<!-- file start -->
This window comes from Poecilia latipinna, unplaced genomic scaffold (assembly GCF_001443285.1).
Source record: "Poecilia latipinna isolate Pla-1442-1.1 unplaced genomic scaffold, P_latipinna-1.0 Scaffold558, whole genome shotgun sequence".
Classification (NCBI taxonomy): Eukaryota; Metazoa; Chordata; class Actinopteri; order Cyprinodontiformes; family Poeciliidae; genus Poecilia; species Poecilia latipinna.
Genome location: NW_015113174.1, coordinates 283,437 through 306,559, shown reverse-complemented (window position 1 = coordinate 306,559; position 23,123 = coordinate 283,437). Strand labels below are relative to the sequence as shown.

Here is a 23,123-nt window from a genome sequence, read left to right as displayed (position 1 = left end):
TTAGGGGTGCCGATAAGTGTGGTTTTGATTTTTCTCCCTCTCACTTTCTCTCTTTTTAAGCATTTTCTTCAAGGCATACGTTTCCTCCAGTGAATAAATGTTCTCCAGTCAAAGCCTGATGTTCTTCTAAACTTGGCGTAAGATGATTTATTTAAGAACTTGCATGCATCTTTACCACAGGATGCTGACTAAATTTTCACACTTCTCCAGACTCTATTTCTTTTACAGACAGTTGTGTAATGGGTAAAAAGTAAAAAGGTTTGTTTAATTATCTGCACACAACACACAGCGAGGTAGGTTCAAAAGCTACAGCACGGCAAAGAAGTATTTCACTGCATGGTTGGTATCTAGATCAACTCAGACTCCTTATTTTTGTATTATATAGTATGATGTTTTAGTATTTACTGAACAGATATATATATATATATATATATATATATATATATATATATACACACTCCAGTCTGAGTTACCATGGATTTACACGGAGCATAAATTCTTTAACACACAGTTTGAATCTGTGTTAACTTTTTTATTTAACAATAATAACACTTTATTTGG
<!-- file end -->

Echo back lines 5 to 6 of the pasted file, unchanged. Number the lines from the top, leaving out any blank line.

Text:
Here is a 23,123-nt window from a genome sequence, read left to right as displayed (position 1 = left end):
TTAGGGGTGCCGATAAGTGTGGTTTTGATTTTTCTCCCTCTCACTTTCTCTCTTTTTAAGCATTTTCTTCAAGGCATACGTTTCCTCCAGTGAATAAATGTTCTCCAGTCAAAGCCTGATGTTCTTCTAAACTTGGCGTAAGATGATTTATTTAAGAACTTGCATGCATCTTTACCACAGGATGCTGACTAAATTTTCACACTTCTCCAGACTCTATTTCTTTTACAGACAGTTGTGTAATGGGTAAAAAGTAAAAAGGTTTGTTTAATTATCTGCACACAACACACAGCGAGGTAGGTTCAAAAGCTACAGCACGGCAAAGAAGTATTTCACTGCATGGTTGGTATCTAGATCAACTCAGACTCCTTATTTTTGTATTATATAGTATGATGTTTTAGTATTTACTGAACAGATATATATATATATATATATATATATATATATATATATATACACACTCCAGTCTGAGTTACCATGGATTTACACGGAGCATAAATTCTTTAACACACAGTTTGAATCTGTGTTAACTTTTTTATTTAACAATAATAACACTTTATTTGG